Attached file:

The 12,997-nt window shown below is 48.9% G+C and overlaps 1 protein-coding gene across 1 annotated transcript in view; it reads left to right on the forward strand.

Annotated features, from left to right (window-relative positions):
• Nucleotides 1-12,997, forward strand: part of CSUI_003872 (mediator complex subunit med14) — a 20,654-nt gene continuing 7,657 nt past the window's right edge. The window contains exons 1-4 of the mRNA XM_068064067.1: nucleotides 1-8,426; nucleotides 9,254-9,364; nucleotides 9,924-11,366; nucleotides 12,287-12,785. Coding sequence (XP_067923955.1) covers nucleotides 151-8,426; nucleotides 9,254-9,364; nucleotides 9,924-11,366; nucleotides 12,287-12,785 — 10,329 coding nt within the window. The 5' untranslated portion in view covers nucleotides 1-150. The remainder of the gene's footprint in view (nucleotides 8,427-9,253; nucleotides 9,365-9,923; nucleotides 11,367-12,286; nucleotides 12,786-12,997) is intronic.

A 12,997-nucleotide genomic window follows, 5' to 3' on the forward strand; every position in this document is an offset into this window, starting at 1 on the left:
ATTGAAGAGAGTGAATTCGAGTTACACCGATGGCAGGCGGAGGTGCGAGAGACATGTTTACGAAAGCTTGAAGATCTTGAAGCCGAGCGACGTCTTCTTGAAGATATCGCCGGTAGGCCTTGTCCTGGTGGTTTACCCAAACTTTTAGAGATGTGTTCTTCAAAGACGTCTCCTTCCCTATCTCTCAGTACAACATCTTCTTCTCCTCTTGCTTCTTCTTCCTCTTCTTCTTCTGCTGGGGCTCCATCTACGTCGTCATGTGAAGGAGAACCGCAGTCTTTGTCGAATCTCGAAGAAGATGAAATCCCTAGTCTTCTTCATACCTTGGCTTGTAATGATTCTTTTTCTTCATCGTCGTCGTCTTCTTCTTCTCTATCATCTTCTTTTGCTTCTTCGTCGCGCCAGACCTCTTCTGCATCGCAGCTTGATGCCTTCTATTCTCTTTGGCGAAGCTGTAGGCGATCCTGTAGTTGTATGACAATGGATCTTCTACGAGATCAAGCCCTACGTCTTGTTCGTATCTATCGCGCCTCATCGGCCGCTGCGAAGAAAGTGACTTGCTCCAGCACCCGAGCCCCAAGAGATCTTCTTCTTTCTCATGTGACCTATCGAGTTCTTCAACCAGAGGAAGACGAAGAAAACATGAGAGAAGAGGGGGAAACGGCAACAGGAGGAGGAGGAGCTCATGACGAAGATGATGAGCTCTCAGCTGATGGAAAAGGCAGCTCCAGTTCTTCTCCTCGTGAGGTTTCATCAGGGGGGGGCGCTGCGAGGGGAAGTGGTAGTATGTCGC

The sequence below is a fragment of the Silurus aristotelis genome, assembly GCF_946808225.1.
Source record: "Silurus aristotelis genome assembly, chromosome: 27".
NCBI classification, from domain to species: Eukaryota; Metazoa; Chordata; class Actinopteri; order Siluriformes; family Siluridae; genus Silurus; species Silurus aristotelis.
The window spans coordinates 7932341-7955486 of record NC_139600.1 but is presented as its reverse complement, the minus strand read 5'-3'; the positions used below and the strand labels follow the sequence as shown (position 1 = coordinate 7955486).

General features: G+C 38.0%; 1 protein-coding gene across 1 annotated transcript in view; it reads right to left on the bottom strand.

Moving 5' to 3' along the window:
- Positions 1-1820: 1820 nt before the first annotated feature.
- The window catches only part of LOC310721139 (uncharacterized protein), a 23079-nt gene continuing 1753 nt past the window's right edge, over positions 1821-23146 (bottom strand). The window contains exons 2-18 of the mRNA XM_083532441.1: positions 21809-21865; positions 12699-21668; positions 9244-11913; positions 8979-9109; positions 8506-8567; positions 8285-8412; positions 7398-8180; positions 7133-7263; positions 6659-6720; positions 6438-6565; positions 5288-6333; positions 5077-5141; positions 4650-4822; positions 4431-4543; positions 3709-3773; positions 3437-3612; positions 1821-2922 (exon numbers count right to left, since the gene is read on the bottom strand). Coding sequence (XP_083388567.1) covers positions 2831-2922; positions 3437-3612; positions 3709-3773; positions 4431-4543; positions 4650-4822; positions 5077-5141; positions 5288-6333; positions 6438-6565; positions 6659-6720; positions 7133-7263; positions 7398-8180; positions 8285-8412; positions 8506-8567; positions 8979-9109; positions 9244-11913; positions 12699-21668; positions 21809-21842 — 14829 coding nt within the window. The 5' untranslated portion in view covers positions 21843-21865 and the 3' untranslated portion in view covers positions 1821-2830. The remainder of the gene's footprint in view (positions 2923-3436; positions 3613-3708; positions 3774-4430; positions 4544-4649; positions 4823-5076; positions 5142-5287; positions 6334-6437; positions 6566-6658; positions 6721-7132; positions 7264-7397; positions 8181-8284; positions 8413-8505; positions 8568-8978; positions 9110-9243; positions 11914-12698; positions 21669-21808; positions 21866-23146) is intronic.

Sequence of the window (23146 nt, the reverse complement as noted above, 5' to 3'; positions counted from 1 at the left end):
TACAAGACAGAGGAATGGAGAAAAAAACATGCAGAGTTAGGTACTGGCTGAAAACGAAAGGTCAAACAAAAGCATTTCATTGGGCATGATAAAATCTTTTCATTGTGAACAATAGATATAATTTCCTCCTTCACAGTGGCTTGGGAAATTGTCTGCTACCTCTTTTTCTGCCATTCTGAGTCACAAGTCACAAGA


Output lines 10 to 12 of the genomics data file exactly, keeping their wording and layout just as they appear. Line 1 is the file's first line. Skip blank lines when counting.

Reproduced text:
General features: G+C 38.0%; 1 protein-coding gene across 1 annotated transcript in view; it reads right to left on the bottom strand.

Moving 5' to 3' along the window:
- Positions 1-1820: 1820 nt before the first annotated feature.